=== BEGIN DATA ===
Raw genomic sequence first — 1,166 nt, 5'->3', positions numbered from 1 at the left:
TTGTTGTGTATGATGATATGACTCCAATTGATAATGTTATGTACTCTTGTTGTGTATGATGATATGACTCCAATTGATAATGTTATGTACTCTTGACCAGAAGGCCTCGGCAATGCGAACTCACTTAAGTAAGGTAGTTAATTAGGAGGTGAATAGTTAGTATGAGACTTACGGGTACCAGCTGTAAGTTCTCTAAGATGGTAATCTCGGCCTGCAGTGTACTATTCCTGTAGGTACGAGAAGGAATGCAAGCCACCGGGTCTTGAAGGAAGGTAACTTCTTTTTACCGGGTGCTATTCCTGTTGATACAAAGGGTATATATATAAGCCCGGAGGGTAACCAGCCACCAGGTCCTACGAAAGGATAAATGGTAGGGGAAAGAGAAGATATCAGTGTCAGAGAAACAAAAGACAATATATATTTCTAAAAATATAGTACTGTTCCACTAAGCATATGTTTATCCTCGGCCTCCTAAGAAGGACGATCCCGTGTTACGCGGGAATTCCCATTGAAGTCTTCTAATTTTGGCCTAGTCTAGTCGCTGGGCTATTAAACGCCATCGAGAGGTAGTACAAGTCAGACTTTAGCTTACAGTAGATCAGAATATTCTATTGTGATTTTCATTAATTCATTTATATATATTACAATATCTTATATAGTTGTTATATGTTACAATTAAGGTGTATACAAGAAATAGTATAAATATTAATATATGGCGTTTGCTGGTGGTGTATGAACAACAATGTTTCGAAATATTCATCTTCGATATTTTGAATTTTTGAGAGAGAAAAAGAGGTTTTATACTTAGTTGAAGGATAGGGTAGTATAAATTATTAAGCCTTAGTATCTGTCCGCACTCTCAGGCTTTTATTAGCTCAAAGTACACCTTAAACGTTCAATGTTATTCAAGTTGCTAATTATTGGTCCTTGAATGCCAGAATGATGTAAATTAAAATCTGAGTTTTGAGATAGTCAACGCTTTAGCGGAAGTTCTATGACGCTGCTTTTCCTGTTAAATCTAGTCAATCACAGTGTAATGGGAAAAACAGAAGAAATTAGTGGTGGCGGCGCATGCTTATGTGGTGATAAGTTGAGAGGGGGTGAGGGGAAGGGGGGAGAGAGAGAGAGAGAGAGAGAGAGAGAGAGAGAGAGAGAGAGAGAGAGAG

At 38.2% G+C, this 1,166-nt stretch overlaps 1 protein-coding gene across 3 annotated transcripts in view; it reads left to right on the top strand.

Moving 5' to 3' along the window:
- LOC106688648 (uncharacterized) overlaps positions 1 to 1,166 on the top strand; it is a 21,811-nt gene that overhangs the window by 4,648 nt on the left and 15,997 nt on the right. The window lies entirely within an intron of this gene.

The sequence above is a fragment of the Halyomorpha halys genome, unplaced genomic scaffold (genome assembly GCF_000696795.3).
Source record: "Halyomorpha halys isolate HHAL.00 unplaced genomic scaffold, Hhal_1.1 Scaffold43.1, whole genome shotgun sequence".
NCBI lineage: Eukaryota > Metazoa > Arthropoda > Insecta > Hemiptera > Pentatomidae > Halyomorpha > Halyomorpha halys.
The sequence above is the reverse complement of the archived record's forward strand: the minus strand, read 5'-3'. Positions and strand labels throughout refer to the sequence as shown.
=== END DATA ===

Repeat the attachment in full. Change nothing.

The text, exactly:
Raw genomic sequence first — 1,166 nt, 5'->3', positions numbered from 1 at the left:
TTGTTGTGTATGATGATATGACTCCAATTGATAATGTTATGTACTCTTGTTGTGTATGATGATATGACTCCAATTGATAATGTTATGTACTCTTGACCAGAAGGCCTCGGCAATGCGAACTCACTTAAGTAAGGTAGTTAATTAGGAGGTGAATAGTTAGTATGAGACTTACGGGTACCAGCTGTAAGTTCTCTAAGATGGTAATCTCGGCCTGCAGTGTACTATTCCTGTAGGTACGAGAAGGAATGCAAGCCACCGGGTCTTGAAGGAAGGTAACTTCTTTTTACCGGGTGCTATTCCTGTTGATACAAAGGGTATATATATAAGCCCGGAGGGTAACCAGCCACCAGGTCCTACGAAAGGATAAATGGTAGGGGAAAGAGAAGATATCAGTGTCAGAGAAACAAAAGACAATATATATTTCTAAAAATATAGTACTGTTCCACTAAGCATATGTTTATCCTCGGCCTCCTAAGAAGGACGATCCCGTGTTACGCGGGAATTCCCATTGAAGTCTTCTAATTTTGGCCTAGTCTAGTCGCTGGGCTATTAAACGCCATCGAGAGGTAGTACAAGTCAGACTTTAGCTTACAGTAGATCAGAATATTCTATTGTGATTTTCATTAATTCATTTATATATATTACAATATCTTATATAGTTGTTATATGTTACAATTAAGGTGTATACAAGAAATAGTATAAATATTAATATATGGCGTTTGCTGGTGGTGTATGAACAACAATGTTTCGAAATATTCATCTTCGATATTTTGAATTTTTGAGAGAGAAAAAGAGGTTTTATACTTAGTTGAAGGATAGGGTAGTATAAATTATTAAGCCTTAGTATCTGTCCGCACTCTCAGGCTTTTATTAGCTCAAAGTACACCTTAAACGTTCAATGTTATTCAAGTTGCTAATTATTGGTCCTTGAATGCCAGAATGATGTAAATTAAAATCTGAGTTTTGAGATAGTCAACGCTTTAGCGGAAGTTCTATGACGCTGCTTTTCCTGTTAAATCTAGTCAATCACAGTGTAATGGGAAAAACAGAAGAAATTAGTGGTGGCGGCGCATGCTTATGTGGTGATAAGTTGAGAGGGGGTGAGGGGAAGGGGGGAGAGAGAGAGAGAGAGAGAGAGAGAGAGAGAGAGAGAGAGAGAGAGAGAG

At 38.2% G+C, this 1,166-nt stretch overlaps 1 protein-coding gene across 3 annotated transcripts in view; it reads left to right on the top strand.

Moving 5' to 3' along the window:
- LOC106688648 (uncharacterized) overlaps positions 1 to 1,166 on the top strand; it is a 21,811-nt gene that overhangs the window by 4,648 nt on the left and 15,997 nt on the right. The window lies entirely within an intron of this gene.

The sequence above is a fragment of the Halyomorpha halys genome, unplaced genomic scaffold (genome assembly GCF_000696795.3).
Source record: "Halyomorpha halys isolate HHAL.00 unplaced genomic scaffold, Hhal_1.1 Scaffold43.1, whole genome shotgun sequence".
NCBI lineage: Eukaryota > Metazoa > Arthropoda > Insecta > Hemiptera > Pentatomidae > Halyomorpha > Halyomorpha halys.
The sequence above is the reverse complement of the archived record's forward strand: the minus strand, read 5'-3'. Positions and strand labels throughout refer to the sequence as shown.